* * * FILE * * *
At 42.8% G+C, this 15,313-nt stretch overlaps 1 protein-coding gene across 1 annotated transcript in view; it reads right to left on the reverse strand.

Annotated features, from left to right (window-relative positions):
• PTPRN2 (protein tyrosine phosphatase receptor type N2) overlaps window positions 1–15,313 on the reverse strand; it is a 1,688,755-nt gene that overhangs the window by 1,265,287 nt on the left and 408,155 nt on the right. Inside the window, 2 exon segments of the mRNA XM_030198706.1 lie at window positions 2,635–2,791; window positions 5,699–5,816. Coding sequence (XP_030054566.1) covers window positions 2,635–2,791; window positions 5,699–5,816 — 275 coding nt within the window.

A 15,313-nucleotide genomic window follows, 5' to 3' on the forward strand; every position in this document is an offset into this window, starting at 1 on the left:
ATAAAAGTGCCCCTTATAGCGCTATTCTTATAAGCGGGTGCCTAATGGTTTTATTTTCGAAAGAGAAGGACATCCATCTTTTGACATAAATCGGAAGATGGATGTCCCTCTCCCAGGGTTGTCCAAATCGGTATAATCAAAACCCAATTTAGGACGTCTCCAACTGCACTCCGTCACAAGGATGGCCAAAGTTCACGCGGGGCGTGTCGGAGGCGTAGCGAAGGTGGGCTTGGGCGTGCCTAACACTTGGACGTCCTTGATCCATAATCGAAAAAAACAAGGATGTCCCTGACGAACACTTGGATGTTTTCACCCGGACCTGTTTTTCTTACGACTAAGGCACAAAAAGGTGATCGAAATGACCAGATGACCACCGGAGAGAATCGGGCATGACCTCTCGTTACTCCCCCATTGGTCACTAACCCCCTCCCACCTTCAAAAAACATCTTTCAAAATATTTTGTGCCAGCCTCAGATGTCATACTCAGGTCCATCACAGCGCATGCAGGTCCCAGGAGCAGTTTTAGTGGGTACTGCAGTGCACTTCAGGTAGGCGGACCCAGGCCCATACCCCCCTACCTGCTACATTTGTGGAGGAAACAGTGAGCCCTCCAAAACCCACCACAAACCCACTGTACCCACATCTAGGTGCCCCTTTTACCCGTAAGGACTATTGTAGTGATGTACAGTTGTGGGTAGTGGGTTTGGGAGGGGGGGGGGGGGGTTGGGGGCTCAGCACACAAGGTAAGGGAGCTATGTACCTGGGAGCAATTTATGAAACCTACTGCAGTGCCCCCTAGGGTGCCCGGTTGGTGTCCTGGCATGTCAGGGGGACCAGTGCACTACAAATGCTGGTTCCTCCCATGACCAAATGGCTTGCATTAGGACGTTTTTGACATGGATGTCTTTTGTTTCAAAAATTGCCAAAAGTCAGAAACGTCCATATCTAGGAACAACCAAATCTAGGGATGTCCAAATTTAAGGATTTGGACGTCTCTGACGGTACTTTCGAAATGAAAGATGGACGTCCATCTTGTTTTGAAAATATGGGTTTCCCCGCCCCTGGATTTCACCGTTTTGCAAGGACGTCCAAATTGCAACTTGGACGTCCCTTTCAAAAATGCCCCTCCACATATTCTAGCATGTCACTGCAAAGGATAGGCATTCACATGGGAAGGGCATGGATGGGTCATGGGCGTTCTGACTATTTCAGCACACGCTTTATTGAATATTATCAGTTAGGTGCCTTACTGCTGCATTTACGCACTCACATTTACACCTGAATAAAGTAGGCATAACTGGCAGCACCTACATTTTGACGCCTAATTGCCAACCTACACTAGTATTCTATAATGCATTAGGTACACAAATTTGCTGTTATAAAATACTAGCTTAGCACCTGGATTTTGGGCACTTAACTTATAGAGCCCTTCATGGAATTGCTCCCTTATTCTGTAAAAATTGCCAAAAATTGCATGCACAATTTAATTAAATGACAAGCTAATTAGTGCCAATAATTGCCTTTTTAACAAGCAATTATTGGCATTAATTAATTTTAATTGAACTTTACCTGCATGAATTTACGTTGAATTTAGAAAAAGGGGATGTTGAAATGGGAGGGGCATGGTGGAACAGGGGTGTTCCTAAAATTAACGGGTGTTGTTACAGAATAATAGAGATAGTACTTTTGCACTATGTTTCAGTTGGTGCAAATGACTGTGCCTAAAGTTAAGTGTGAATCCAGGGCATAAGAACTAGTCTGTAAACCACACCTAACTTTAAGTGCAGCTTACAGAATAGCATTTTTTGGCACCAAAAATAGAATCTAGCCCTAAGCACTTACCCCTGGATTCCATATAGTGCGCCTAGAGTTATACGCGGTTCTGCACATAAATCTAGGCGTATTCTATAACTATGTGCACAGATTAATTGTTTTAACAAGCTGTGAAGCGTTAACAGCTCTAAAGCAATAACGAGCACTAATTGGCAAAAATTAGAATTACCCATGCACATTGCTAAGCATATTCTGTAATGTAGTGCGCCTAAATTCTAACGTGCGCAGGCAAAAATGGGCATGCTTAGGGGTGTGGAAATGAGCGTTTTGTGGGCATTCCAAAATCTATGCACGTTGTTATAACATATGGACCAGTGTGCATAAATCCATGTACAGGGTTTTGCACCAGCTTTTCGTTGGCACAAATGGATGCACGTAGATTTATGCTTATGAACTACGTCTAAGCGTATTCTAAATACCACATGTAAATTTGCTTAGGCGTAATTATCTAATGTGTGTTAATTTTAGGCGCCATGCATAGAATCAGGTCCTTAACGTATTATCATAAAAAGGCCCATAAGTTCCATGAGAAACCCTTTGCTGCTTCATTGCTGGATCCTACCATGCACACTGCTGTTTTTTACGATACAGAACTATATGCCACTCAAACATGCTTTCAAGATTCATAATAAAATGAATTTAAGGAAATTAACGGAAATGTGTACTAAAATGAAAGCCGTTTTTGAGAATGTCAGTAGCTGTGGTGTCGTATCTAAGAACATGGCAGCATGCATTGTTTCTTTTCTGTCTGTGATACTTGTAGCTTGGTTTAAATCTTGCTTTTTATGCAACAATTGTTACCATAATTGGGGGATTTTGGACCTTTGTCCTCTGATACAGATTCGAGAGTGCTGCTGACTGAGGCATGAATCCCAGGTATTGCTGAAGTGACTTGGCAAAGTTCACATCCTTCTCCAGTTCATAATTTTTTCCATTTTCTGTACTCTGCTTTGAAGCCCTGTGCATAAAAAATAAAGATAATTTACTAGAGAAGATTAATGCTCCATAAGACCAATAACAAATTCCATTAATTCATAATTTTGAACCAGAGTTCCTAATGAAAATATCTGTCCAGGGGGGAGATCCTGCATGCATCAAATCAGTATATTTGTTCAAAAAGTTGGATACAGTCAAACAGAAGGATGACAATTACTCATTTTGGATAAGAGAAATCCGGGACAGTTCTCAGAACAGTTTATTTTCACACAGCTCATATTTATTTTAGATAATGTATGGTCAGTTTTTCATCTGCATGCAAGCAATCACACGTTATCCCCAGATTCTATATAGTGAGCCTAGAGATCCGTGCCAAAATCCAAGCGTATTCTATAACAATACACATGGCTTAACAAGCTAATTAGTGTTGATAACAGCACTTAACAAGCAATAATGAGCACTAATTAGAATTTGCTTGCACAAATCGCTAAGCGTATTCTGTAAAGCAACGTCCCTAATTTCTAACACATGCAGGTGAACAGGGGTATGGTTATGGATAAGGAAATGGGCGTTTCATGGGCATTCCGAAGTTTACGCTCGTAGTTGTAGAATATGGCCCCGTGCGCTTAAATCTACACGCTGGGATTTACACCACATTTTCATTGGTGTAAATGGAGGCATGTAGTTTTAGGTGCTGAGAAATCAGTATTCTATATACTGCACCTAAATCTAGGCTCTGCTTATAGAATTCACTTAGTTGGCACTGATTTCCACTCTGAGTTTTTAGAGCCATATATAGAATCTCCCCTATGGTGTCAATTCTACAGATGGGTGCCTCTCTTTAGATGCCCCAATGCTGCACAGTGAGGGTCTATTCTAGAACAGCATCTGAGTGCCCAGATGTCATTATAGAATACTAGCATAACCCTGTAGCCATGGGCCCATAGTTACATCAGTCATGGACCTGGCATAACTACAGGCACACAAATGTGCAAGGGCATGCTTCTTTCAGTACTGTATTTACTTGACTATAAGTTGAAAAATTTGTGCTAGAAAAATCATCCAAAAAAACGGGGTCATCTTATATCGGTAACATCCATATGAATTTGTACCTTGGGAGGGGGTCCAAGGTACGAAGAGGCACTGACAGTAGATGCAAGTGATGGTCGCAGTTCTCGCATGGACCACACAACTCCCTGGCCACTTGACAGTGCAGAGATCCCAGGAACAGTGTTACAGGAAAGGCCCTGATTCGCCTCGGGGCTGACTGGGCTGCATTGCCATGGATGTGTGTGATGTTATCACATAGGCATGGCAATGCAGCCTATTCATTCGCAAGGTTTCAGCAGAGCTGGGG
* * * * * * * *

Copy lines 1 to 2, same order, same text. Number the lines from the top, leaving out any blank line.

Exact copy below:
At 42.8% G+C, this 15,313-nt stretch overlaps 1 protein-coding gene across 1 annotated transcript in view; it reads right to left on the reverse strand.

Annotated features, from left to right (window-relative positions):